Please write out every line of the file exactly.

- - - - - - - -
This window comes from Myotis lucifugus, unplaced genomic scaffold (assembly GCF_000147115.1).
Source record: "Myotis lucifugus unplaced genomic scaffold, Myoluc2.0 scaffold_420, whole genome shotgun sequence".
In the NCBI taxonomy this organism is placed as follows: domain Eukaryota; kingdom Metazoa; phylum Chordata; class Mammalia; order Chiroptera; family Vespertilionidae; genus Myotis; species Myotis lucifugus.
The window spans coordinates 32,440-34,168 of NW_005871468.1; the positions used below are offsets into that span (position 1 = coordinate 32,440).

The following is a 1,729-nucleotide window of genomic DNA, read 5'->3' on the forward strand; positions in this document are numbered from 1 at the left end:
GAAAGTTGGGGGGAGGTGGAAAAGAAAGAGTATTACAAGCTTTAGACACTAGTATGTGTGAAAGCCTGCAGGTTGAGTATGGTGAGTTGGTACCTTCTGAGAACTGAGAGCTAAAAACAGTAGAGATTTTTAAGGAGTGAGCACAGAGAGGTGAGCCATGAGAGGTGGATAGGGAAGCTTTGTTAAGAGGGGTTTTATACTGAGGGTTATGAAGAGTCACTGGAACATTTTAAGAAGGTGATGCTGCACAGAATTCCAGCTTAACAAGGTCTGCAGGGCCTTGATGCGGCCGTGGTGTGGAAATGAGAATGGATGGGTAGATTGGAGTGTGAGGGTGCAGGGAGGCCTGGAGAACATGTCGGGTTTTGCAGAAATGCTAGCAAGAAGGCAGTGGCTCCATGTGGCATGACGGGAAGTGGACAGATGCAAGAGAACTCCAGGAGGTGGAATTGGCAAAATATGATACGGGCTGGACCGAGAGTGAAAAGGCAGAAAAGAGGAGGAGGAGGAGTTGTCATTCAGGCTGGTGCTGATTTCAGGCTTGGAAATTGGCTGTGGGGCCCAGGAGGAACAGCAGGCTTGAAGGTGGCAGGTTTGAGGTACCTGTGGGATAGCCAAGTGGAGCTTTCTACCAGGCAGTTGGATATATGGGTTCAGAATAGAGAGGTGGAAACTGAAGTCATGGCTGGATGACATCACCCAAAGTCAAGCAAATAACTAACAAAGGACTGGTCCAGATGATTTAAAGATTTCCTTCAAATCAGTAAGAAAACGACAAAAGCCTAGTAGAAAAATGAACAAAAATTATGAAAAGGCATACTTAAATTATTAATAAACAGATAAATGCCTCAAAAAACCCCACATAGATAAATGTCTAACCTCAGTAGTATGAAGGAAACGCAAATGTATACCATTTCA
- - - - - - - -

This window comes from Myotis lucifugus, unplaced genomic scaffold (assembly GCF_000147115.1).
Source record: "Myotis lucifugus unplaced genomic scaffold, Myoluc2.0 scaffold_420, whole genome shotgun sequence".
In the NCBI taxonomy this organism is placed as follows: domain Eukaryota; kingdom Metazoa; phylum Chordata; class Mammalia; order Chiroptera; family Vespertilionidae; genus Myotis; species Myotis lucifugus.
The window spans coordinates 32,440-34,168 of NW_005871468.1; the positions used below are offsets into that span (position 1 = coordinate 32,440).

The following is a 1,729-nucleotide window of genomic DNA, read 5'->3' on the forward strand; positions in this document are numbered from 1 at the left end:
GAAAGTTGGGGGGAGGTGGAAAAGAAAGAGTATTACAAGCTTTAGACACTAGTATGTGTGAAAGCCTGCAGGTTGAGTATGGTGAGTTGGTACCTTCTGAGAACTGAGAGCTAAAAACAGTAGAGATTTTTAAGGAGTGAGCACAGAGAGGTGAGCCATGAGAGGTGGATAGGGAAGCTTTGTTAAGAGGGGTTTTATACTGAGGGTTATGAAGAGTCACTGGAACATTTTAAGAAGGTGATGCTGCACAGAATTCCAGCTTAACAAGGTCTGCAGGGCCTTGATGCGGCCGTGGTGTGGAAATGAGAATGGATGGGTAGATTGGAGTGTGAGGGTGCAGGGAGGCCTGGAGAACATGTCGGGTTTTGCAGAAATGCTAGCAAGAAGGCAGTGGCTCCATGTGGCATGACGGGAAGTGGACAGATGCAAGAGAACTCCAGGAGGTGGAATTGGCAAAATATGATACGGGCTGGACCGAGAGTGAAAAGGCAGAAAAGAGGAGGAGGAGGAGTTGTCATTCAGGCTGGTGCTGATTTCAGGCTTGGAAATTGGCTGTGGGGCCCAGGAGGAACAGCAGGCTTGAAGGTGGCAGGTTTGAGGTACCTGTGGGATAGCCAAGTGGAGCTTTCTACCAGGCAGTTGGATATATGGGTTCAGAATAGAGAGGTGGAAACTGAAGTCATGGCTGGATGACATCACCCAAAGTCAAGCAAATAACTAACAAAGGACTGGTCCAGATGATTTAAAGATTTCCTTCAAATCAGTAAGAAAACGACAAAAGCCTAGTAGAAAAATGAACAAAAATTATGAAAAGGCATACTTAAATTATTAATAAACAGATAAATGCCTCAAAAAACCCCACATAGATAAATGTCTAACCTCAGTAGTATGAAGGAAACGCAAATGTATACCATTTCA